Why the Bandwidth Alliance Matters, and Why we Joined it

3 min read
Sep 26, 2018
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Today, Cloudflare announced the Bandwidth Alliance, a commercial collaboration of like-minded companies all committed to exchanging traffic across their networks for little or no cost. Bandwidth Alliance companies believes that all companies in the internet supply chain benefit from activities that remove friction from data exchange. If data is the new oil, we need our global pipelines.

Delivering Value Means Delivering Data

The internet delivers value by delivering data. To deliver data, we need bandwidth. Therefore, bandwidth forms the underlying purpose of the internet.

Whether you are sending bitcoins to your brother in Berlin or watching Happy Days on Hulu, everything on the internet involves moving data from one point to another—at very high speeds, and at very low costs. How this all works is a minor miracle. That anyone across the world can create a megabyte of data in Kuala Lumpur and ship it to California (or, for that matter, Carthage) nearly instantaneously, and almost for free—is nothing short of astounding.

But what many of us forget is that none of this was inevitable. The process of moving data from one point to another on the internet means those bits and bytes may traverse dozens (or even hundreds) of networks. The internet is a network of networks, all with different owners; and the free exchange of data across these interwoven networks creates the  low friction internet which we all benefit from, making billions of daily data transfers both possible and practical.

If every network owner erected a toll road at the edge of their network and charged for the bandwidth to hop from one network to the next, the internet would grind to a halt. Business models would fail, networks would stutter, and innovations such as Netflix would slow.

Meet-Me Rooms at the Edge

Where multiple networks come together for peering or exchange is called a “meet-me room” and this is, literally, a carrier-neutral location where cross-connection occurs between multiple networks. Historically, peering points have been at major internet traffic exchanges, such as in regional hubs, but increasingly these meet-me rooms are becoming more highly distributed, allowing for very specialized data interchanges, such as for low latency applications at the edge of the wireless network. These  will become even more valuable in the near future as applications such as autonomous vehicles come to the fore, showing the power of the edge.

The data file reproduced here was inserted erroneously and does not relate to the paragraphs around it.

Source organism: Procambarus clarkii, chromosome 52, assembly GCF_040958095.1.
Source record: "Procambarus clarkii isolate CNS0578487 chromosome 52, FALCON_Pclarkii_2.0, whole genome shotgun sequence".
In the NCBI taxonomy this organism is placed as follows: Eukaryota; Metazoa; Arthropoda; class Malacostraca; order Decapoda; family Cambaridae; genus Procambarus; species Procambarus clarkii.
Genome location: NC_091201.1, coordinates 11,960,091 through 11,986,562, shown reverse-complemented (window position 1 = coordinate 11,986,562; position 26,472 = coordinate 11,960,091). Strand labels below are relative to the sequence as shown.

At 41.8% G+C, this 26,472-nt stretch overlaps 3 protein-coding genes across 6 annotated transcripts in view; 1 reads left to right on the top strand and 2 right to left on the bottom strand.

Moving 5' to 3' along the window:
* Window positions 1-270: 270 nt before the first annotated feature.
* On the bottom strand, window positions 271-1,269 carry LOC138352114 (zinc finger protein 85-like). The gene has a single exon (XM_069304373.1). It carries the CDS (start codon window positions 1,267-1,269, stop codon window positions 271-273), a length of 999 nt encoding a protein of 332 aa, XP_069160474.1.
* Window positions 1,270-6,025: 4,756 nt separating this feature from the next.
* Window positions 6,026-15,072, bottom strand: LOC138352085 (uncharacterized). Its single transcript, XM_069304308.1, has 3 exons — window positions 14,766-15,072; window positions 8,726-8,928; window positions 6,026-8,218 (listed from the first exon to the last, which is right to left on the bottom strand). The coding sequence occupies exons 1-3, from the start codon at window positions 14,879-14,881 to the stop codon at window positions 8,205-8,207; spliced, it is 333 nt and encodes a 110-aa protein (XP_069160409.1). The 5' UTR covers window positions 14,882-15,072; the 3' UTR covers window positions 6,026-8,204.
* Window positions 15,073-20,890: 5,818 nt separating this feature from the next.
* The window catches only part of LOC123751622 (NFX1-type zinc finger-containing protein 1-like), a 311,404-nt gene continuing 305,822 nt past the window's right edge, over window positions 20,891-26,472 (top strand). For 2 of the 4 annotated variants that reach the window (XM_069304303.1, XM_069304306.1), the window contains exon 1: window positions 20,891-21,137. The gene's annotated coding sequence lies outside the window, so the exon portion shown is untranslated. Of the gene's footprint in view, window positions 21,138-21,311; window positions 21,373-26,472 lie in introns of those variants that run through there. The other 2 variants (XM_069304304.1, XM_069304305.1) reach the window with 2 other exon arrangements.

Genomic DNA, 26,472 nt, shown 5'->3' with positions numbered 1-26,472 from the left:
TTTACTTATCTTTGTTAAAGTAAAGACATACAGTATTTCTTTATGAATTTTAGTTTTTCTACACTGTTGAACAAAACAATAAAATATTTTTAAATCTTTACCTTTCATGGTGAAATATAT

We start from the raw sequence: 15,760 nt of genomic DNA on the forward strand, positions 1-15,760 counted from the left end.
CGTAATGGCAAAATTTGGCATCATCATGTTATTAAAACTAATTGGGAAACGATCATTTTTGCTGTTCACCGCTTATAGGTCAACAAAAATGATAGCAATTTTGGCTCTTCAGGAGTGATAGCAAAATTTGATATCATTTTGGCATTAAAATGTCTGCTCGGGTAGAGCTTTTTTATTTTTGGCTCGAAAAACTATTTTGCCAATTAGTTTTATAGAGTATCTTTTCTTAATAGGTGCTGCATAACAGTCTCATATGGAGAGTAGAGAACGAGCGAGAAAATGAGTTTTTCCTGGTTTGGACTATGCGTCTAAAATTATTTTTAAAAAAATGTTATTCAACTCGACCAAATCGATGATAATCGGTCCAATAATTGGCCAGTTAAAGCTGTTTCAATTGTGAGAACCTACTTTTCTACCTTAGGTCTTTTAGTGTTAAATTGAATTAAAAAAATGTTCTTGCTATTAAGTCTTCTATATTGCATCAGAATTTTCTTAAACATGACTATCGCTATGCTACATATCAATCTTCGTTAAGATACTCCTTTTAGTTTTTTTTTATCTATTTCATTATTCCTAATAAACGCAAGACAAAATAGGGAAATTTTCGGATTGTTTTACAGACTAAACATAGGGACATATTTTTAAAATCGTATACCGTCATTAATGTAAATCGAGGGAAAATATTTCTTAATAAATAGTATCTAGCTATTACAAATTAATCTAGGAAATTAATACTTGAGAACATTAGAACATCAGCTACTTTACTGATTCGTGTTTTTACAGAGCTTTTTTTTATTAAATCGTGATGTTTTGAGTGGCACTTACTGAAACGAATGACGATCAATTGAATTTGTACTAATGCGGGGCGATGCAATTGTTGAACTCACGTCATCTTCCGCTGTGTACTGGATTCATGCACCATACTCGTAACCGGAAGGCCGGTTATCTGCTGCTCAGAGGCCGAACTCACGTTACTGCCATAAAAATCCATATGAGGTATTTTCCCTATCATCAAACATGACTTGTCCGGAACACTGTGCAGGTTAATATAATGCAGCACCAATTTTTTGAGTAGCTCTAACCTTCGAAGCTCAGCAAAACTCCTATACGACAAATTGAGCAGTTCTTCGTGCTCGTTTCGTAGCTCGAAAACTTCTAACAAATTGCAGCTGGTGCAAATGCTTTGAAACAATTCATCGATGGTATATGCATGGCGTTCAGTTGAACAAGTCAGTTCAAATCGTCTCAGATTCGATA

Vapor IO is in the business of deploying thousands of tower-connected micro data centers at the edge of the wireless network, offering edge colocation and interconnection as a service. Every one of our data centers has a physical meet-me room where our mutual customers can cross-connect to partners and carriers. This is what lets a customer of Cloudflare deliver data over a wireless carrier’s network with only one low-latency hop near the edge of the network.

By being a member of the Bandwidth Alliance, we are committed to helping customers cross-connect in our facilities without extra bandwidth charges. You’ll have to pay for the physical presence in our data centers and cover the basic charges for optical networking, but you won’t pay for each byte that traverses from one network to another. We believe, like other alliance members, that this should be free.

Software Defined IX

When you cross-connect from one network to another, it has historically been across a physical connection—literally an optical or other type of cable that a technician uses to connect one router to another. If you wanted to make a change, you’d literally move the cable.

In edge environments, where micro data centers are deployed in hyper-local locations, you may have thousands of meet-me rooms—one for each edge data center. Each of these data centers, like their historical antecedents, will have physical connections that couple one network with another. But they will also have another attribute, which is that they will be controllable via software-defined networking technologies.

This means that Bandwidth Alliance customers can use software (in the form of APIs and web consoles) to reconfigure their cross-connects without physically changing anything in the network. Peering and exchange relationships can be established remotely and configured remotely, saving time, money and site visits for each update..

Bandwidth at the Edge

At Vapor IO, we believe that data at the edge will grow to match or exceed the amount of data at the core. In order to facilitate innovation and bring new applications to market, including autonomous vehicles, tetherless AR, and 8K bidirectional video. By combining software-defined IX within thousands of edge meet-me rooms, Vapor IO offers a fundamentally new way to deliver low-latency services at the edge of the internet. Supporting the low-friction exchange business models of the Bandwidth Alliance will accelerate innovation and bring about a phenomenal explosion in new products and services, benefitting every user and enterprise relying upon the internet today.


Matt Trifiro


Matt Trifiro is the Chief Marketing Officer of Vapor IO where he leads the company’s global marketing, branding and communications efforts. Matt is an expert in edge computing,Co-chair of the State of…
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